Conspiracy As Commodity

Alex Seitz-Wald unpacks the business incentives of conspiracy theory mongers, like Boston-bombing truther Alex Jones:

[T]he economics explain Jones’ “crazy” behavior: He doesn’t care what you think about him — he only cares about his P1′s [hardcore radio listeners] and people who might become P1′s one day, so the incentive is always to bring some new salacious conspiracy to keep his core fans hooked. This is why every disaster is a “false flag” attack and why every item in the New York Times could be new evidence of the globalists’ nefarious plot.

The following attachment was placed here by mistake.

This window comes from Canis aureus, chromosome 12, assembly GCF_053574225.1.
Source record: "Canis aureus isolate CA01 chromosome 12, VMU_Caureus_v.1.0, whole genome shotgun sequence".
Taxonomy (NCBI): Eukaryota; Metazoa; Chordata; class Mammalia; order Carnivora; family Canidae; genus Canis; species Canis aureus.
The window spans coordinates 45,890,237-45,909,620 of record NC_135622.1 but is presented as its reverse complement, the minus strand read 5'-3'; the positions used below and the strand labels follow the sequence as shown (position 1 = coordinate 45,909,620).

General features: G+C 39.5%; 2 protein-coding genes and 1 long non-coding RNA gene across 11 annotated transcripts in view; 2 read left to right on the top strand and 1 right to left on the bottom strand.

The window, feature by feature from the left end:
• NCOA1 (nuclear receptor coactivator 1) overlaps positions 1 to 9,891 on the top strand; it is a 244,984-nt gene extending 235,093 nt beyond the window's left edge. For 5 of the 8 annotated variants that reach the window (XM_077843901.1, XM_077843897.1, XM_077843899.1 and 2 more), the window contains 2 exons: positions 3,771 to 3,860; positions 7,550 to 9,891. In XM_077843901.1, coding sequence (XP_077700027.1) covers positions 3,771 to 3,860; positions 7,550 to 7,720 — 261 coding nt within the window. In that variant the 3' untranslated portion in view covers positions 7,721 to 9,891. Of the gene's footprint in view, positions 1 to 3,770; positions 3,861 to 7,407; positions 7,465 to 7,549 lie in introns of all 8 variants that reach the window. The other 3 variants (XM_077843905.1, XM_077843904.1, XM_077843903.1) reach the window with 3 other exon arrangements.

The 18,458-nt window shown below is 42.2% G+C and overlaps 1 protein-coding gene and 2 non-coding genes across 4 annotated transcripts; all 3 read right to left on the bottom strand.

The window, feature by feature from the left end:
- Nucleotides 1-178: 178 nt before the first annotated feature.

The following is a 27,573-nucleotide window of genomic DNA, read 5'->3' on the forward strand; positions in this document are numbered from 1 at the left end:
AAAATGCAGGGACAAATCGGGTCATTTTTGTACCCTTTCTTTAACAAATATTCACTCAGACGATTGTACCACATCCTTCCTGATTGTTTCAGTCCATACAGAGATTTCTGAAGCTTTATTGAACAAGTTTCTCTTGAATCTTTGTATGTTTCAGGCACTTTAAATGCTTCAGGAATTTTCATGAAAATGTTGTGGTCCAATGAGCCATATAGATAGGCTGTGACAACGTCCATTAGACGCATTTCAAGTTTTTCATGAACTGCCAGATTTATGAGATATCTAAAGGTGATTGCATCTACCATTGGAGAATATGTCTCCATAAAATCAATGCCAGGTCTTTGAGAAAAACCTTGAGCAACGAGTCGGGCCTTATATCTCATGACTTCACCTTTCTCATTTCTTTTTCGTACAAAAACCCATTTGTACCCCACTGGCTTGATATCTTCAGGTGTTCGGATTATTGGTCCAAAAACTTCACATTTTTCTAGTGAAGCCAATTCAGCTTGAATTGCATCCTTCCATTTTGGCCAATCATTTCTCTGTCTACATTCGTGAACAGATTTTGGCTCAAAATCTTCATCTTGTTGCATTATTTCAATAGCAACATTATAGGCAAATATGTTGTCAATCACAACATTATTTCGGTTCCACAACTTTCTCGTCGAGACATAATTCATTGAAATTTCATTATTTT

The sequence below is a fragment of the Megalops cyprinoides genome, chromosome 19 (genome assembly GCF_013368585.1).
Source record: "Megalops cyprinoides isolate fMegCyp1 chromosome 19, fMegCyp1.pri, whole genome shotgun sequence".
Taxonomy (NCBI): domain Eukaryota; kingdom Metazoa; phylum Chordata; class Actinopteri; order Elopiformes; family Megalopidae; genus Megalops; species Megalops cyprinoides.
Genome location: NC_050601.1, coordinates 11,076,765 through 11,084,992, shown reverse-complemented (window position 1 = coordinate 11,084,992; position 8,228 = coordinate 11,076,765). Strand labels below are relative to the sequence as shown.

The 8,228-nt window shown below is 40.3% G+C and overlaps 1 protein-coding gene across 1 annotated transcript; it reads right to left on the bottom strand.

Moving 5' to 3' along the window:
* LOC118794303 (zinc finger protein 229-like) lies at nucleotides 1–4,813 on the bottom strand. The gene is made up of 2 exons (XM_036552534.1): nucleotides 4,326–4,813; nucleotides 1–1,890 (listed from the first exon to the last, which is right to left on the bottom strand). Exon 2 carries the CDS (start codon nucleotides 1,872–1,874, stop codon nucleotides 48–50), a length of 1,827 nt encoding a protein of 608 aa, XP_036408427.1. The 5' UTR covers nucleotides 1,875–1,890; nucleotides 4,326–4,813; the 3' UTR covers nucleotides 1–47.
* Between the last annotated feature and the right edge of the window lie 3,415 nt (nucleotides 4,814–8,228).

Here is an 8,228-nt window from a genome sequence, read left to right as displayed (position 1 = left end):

This is typical of conspiracy entrepreneurs, said [historian Robert] Goldberg. “Once they’ve panned for gold in one conspiracy theory and then that one runs out, they move to another one, then they try to connect them, or you feed new details and new suppositions to keep up interest and excitement,” he told Salon. It’s not that they don’t believe what they’re preaching — Goldberg said most conspiracy entrepreneurs he’s interviewed seem like genuine believers — but this a place where the psychology and economics line up. To maintain belief, theorists have to constantly expand the number of conspirators as people debunk their theories, and that happens to also be good for the bottom line. Thus you end up with Jones’ vision of a massive worldwide conspiracy involving almost every powerful person in the world, the media, the scientific establishment and even Justin Bieber.

Previous Dish on conspiracy theories and InfoWars’ Boston trutherism here and here.